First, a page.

Talib and her family were not vulnerable because their luck ran out, nor merely because Omicron is so transmissible that it turns epidemic curves into lines that go straight up. The gap in their family’s armor was their daughter being one year too young to be vaccinated. Like millions of other US families, they balanced the benefit of her going to preschool against the risk of her becoming infected, knowing the tool that protected the rest of the household was not yet available for her. And, like millions of other families with very young kids, they were distressed they could not do more.
“As each age cohort of children were able to get these vaccines that are so amazing, their parents were able to make a different risk-benefit decision and feel in control,” Talib says. “But the parents of littles have been left out. The risk thinking has been really hard for parents who would have otherwise vaccinated but didn't have that option.”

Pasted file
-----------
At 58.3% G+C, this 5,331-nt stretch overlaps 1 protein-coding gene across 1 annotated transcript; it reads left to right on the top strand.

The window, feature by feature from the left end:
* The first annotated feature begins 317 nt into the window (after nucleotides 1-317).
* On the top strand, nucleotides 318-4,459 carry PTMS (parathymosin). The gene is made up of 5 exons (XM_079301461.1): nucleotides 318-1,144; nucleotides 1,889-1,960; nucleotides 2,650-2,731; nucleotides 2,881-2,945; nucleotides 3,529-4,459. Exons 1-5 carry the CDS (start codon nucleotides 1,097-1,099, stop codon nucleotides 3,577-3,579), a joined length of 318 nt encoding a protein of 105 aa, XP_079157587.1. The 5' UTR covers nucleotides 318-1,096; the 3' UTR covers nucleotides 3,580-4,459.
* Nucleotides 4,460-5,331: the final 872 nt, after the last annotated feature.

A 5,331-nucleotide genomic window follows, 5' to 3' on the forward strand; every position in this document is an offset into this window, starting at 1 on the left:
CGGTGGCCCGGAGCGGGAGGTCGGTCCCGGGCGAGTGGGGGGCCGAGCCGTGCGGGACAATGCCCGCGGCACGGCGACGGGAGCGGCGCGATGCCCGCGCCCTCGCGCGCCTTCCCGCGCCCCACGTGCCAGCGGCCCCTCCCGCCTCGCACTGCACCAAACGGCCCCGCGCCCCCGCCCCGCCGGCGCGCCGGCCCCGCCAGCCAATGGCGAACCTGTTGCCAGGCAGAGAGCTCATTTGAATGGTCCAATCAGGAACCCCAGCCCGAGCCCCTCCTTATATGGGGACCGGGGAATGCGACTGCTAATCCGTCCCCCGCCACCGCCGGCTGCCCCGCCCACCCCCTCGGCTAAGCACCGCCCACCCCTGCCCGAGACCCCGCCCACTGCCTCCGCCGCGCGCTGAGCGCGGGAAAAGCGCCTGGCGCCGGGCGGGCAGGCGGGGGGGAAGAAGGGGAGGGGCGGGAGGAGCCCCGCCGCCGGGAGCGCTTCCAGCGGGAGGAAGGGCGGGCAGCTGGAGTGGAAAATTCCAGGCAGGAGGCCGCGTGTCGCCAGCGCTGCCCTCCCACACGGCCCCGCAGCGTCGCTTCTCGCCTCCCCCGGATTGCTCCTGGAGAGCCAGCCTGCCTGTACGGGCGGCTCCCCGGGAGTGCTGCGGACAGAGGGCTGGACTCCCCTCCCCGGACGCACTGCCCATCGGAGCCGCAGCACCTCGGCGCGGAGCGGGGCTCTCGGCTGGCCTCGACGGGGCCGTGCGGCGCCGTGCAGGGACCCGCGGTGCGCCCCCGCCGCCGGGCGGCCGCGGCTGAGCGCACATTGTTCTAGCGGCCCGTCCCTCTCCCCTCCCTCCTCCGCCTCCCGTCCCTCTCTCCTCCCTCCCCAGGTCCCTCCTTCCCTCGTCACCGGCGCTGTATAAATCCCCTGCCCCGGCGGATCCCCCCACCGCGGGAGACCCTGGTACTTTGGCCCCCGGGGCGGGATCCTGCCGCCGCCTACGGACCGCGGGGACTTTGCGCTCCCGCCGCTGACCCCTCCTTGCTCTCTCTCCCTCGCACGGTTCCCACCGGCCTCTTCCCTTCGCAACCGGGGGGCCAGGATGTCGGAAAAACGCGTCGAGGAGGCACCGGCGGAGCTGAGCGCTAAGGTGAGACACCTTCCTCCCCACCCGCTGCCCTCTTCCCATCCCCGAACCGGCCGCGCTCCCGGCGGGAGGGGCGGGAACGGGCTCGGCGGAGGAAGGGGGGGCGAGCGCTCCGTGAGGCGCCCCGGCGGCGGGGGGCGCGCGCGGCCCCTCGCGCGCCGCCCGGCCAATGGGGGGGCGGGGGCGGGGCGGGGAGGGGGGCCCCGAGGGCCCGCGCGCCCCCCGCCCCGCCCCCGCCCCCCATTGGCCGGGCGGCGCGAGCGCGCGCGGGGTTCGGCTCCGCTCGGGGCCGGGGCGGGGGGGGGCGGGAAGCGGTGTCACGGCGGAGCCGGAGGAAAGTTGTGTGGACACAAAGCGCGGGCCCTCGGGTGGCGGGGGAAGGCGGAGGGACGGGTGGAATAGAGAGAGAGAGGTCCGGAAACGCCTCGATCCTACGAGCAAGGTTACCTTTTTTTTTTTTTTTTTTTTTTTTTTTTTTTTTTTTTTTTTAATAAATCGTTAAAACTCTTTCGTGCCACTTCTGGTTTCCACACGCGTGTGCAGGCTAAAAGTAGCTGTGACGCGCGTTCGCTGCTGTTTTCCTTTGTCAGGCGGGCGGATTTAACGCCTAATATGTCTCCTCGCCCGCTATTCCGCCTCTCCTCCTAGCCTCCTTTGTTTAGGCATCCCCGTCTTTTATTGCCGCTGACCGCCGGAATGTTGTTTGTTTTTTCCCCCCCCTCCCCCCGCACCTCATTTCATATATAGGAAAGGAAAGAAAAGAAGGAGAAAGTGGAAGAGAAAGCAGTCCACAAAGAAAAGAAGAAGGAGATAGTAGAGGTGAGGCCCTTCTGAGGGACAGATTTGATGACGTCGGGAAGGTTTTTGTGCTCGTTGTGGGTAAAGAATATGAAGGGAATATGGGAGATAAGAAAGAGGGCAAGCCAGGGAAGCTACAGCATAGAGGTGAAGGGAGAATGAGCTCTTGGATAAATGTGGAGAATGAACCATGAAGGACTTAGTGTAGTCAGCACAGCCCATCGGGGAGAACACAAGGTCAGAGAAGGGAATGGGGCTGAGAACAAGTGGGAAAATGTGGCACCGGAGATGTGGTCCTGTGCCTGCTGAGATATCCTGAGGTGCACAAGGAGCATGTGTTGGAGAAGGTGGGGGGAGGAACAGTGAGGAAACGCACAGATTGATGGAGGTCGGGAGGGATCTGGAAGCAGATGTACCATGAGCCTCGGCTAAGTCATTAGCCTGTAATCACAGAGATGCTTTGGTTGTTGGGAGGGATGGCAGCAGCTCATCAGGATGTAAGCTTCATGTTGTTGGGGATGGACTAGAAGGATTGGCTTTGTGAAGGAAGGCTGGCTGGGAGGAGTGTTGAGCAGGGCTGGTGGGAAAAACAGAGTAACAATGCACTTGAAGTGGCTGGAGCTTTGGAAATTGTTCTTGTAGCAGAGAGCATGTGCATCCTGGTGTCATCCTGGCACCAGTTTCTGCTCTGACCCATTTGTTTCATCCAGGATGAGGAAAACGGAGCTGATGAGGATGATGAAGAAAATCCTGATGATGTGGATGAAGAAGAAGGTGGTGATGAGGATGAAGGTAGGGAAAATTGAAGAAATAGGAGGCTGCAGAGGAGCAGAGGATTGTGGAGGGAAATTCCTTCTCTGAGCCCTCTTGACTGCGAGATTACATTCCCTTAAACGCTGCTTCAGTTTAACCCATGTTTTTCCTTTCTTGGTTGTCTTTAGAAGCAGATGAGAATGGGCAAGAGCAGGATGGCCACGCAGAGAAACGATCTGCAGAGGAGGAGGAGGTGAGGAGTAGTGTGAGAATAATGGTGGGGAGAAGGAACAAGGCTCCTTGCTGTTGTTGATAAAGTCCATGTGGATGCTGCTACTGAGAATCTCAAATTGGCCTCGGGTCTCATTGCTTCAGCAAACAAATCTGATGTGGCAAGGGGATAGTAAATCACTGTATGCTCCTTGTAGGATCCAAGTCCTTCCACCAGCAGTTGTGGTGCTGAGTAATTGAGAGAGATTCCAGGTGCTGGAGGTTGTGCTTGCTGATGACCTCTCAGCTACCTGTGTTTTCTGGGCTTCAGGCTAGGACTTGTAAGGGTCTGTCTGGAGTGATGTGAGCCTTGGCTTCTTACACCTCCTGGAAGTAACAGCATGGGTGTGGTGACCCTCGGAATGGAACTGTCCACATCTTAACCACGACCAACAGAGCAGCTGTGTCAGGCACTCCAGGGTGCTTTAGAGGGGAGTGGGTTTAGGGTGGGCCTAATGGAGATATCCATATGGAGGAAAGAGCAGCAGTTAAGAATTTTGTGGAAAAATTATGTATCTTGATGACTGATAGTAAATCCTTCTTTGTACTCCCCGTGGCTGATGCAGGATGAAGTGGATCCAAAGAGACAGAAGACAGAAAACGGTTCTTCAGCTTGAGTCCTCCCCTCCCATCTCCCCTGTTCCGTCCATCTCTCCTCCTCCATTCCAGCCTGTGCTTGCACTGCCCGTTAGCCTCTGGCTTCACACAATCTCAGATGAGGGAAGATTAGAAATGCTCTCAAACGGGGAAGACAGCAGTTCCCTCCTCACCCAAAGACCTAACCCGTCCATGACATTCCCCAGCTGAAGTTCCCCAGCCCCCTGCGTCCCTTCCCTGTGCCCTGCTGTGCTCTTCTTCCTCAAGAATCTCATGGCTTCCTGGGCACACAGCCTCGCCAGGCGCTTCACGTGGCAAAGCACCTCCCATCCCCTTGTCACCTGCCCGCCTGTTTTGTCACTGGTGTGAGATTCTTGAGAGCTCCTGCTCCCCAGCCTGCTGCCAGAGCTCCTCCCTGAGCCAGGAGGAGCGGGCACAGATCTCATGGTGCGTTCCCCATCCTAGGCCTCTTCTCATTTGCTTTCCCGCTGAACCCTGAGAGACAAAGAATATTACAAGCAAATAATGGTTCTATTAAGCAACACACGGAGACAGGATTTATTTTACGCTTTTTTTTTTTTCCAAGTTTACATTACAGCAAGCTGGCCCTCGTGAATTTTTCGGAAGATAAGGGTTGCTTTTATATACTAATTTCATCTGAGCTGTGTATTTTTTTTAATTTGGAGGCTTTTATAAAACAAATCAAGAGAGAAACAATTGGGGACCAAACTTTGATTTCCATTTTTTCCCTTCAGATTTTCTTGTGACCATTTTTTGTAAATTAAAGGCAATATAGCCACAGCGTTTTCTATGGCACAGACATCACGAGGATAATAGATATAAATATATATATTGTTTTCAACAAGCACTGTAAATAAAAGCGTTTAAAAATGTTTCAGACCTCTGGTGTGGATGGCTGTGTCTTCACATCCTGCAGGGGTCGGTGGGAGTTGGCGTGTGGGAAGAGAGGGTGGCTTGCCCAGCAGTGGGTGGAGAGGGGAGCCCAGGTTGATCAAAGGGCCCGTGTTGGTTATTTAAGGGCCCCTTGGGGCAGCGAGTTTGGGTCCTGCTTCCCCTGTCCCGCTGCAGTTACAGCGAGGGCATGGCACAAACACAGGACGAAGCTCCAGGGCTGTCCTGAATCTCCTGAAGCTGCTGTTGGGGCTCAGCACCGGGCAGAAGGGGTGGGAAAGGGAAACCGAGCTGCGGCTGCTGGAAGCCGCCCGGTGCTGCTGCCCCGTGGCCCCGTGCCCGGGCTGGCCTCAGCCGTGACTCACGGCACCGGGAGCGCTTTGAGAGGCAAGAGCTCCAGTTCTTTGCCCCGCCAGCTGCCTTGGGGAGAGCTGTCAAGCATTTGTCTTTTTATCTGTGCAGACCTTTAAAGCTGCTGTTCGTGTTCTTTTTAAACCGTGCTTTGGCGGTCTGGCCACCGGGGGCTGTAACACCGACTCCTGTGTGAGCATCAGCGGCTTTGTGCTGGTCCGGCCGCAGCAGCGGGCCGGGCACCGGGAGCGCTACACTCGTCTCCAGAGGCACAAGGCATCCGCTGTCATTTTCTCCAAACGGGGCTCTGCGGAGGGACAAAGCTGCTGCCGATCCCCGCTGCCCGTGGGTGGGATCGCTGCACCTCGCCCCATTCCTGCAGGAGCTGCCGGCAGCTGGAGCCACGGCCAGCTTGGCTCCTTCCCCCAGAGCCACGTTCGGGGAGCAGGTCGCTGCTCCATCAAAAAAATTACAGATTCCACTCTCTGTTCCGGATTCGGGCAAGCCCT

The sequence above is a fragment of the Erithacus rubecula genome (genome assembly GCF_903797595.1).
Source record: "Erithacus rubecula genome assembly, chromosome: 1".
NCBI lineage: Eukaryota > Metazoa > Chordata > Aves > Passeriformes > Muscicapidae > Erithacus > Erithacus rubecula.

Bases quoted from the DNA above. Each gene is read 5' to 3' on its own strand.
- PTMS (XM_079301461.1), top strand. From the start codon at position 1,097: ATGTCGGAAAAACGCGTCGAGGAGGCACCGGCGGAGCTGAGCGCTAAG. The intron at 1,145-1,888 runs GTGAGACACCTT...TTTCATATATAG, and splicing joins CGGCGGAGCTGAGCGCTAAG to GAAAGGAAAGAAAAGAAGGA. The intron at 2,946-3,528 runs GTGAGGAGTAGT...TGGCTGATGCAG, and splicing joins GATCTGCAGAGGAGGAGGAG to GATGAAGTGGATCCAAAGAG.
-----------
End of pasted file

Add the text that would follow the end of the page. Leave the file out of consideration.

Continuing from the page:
Children have long been considered the population least vulnerable to severe Covid illness, but Omicron has changed the game. The American Academy of Pediatrics, which publishes regular analyses of Covid data, said last week that cases among US kids “are increasing exponentially” and have tripled since Christmas. Almost 8.5 million people younger than 18 have tested positive since the pandemic began, the organization said, but more than 10 percent of those cases occurred in the past two weeks.
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“Pediatric hospitalizations are at the highest rate compared to any prior point in the pandemic,” CDC director Rochelle Walensky said Friday in her first solo media briefing in months. In kids too young to be vaccinated, according to data from the US Department of Health and Human Services, the rate of hospitalization went from 2.5 per 100,000 to more than 4 per 100,000 since mid-December, compared to a steady 0.6 per 100,000 in 5- to 11-year-olds.
In kids 5 years old and up, the narrative that Covid—and especially Omicron—produces mild illness may have undermined demand for the vaccine. As of January 7, according to the CDC, just over half of 12- to 17-year-olds are fully vaccinated, and 16 percent of 5- to 11-year-olds are. Those low rates may be responsible for Omicron’s increasing burden on kids overall: The highly-contagious virus finds a home in the unvaccinated and doesn’t discriminate between “not vaccinated yet” and “not allowed to be.”